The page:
Importance/economics/business http://globaltalentstrategy.com/en/a...ties-index-169 =/= quality urban environment (with culture, safety, density, transit, infrastructure, so on). American cities on average slant towards one and the other goes largely ignored.

Last edited by Facts Kill Rhetoric; 01-26-2013 at 05:16 PM..
 
Old 01-26-2013, 05:13 PM
 
1 posts, read 1,544 times
Reputation: 10
Quote:
Originally Posted by iNviNciBL3 View Post
#eastcoast>westcoast
I agree with this but still choose Barcelona.
 
Old 01-26-2013, 05:19 PM
 
Location: Tokyo, Japan
6,497 posts, read 7,781,934 times
Reputation: 7321
Quote:
Originally Posted by OyCrumbler View Post
which cities/metros in the US would you say does a good job against Barcelona overall with all the criteria originally listed? NYC and a few others are arguable if we strip out some chunks of the metro and city.
None.

New York is larger and commonly I think of it as in another tier.

The rest, when you say get their act together-- they don't. Not enough to compete with the infrastructure, culture, urban environment, so on. Yes, probably economically but that does absolutely nothing to compensate for the loss in other categories.

If Barcelona was in the United States, it could arguably (albeit being smaller) be the uncontested second best city in the country.
 
Old 01-26-2013, 06:12 PM
 
Location: Nob Hill, San Francisco, CA
2,346 posts, read 3,225,633 times
Reputation: 1077
Quote:
Originally Posted by OyCrumbler View Post
I don't understand what the gloating is. Pretty much all US cities can't compare to Barcelona in almost any of the aspects listed save for NYC. Both SF and Philly are cowtowns in comparison which isn't surprising since those two are pretty much in the same tier. If anything, there should be some kind of disappointment that US cities are so blegh.
I didn't even hint that San Francisco is in Barcelona's league. Philly is not in the same league as San Francisco, ok maybe for urban and walkable but thats it.
 
Old 01-26-2013, 06:15 PM
 
Location: NYC
2,253 posts, read 2,465,370 times
Reputation: 1556
Quote:
Originally Posted by OyCrumbler View Post
Even our good/best cities have a tremendous amount of blight, poverty, crime and disinvestment compared to those in other developed countries. A good deal of the criteria save for weather (depends on the cities and preferences), affordability and multiculturalism and the like (which does not mean everyone gets along or that things are equitable) listed in the original post swing towards the cities of the developed country and often heavily. The big thing US cities/metros have is economic clout which is really great for those high enough up the food chain. Now aside from the economic factor (which is a very big one) which cities/metros in the US would you say does a good job against Barcelona overall with all the criteria originally listed? NYC and a few others are arguable if we strip out some chunks of the metro and city. Or maybe take some smaller cities who have their **** together and we adjust for size--maybe.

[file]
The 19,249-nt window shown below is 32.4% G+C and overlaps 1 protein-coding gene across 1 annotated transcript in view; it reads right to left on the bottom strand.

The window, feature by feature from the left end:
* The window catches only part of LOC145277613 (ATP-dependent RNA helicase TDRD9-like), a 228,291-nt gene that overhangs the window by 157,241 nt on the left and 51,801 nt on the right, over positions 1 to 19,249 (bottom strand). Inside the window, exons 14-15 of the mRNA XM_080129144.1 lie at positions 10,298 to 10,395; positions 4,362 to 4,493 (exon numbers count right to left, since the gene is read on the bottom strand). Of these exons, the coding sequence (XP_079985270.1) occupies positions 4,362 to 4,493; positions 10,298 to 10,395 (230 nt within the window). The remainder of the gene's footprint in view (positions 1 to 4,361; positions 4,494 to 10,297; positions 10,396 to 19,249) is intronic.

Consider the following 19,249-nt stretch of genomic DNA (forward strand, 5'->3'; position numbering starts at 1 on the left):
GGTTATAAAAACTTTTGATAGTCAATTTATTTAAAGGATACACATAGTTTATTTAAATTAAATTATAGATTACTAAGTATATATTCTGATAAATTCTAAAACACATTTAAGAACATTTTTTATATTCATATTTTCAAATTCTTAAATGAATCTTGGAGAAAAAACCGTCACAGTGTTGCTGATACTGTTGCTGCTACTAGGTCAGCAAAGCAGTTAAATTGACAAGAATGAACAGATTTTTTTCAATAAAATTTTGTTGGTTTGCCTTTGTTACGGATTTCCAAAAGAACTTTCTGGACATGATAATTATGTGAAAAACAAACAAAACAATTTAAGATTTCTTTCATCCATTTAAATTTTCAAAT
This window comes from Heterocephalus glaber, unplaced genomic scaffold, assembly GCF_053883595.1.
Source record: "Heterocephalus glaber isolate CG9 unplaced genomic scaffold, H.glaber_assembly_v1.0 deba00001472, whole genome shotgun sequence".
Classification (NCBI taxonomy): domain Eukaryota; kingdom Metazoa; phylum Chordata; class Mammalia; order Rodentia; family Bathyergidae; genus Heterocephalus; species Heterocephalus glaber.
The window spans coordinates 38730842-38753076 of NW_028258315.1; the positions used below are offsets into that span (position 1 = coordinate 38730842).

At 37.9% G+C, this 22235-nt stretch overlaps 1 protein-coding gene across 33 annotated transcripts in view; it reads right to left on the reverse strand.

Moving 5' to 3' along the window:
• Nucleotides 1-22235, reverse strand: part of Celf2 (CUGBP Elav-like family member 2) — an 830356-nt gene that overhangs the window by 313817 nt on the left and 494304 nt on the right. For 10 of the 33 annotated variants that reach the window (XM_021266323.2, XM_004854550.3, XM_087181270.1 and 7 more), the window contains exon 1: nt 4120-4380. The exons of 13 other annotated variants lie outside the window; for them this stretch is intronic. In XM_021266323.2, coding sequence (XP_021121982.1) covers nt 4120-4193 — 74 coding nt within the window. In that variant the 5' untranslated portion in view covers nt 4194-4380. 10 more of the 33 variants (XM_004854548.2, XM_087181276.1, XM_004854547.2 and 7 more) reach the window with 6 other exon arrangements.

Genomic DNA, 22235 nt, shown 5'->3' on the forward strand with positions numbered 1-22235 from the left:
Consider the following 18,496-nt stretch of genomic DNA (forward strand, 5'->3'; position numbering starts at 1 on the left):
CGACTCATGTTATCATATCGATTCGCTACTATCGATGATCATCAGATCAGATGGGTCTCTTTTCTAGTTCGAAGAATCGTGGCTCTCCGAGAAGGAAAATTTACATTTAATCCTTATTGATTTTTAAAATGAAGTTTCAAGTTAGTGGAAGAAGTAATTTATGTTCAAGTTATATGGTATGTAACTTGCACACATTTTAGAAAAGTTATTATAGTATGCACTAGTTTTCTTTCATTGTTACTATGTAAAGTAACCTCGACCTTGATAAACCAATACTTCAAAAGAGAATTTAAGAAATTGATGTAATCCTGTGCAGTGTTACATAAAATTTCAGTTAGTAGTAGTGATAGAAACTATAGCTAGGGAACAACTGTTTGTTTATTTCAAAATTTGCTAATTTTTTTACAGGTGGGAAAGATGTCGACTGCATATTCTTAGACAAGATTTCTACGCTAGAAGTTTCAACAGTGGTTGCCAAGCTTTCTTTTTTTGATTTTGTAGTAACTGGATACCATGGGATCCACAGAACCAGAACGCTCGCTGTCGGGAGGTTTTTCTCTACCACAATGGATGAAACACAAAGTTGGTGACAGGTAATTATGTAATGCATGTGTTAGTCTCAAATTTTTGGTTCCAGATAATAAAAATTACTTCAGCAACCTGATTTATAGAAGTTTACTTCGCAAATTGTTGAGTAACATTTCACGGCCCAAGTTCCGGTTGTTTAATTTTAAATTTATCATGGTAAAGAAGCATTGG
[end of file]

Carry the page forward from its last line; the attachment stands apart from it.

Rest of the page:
And yea, there are exceptions in the US of different sizes and configurations.
How many cities in the US (other than NY) can compete with Barcelona "overall"? None. But Barcelona is among the 5-10 greatest cities in the world. Its an unrealistic benchmark. How many cities in the Americas outside the US can compete with Barcelona? One? Two? I can think of only two countries that have two urban centers of Barcelona's caliber: Japan and Spain. US is not one of them but we have a few cities that belong in the next tier, which is not so bad.

Last edited by Fitzrovian; 01-26-2013 at 06:32 PM..
 
Old 01-26-2013, 06:24 PM
 
Location: NYC
2,253 posts, read 2,465,370 times
Reputation: 1556
@ valentro -

I didn't mean to suggest that we have 10-12 cities that can compete on all fronts. There aren't that many cities in the World that can "compete on all fronts" - maybe 10-12 total!

What I meant was that if you look at our top 10-12 it's a great collection of cities ... probably a better one than any other country can muster up. What other country has cities of the caliber of Boston, Philly or Miami that are not even among the top 5 of that country?

And yes, ALL of our cities have a lot of work to do - including NYC - but let's not forget that we do have plenty of fine, exciting urban destinations (warts and all) and we should be thankful for it.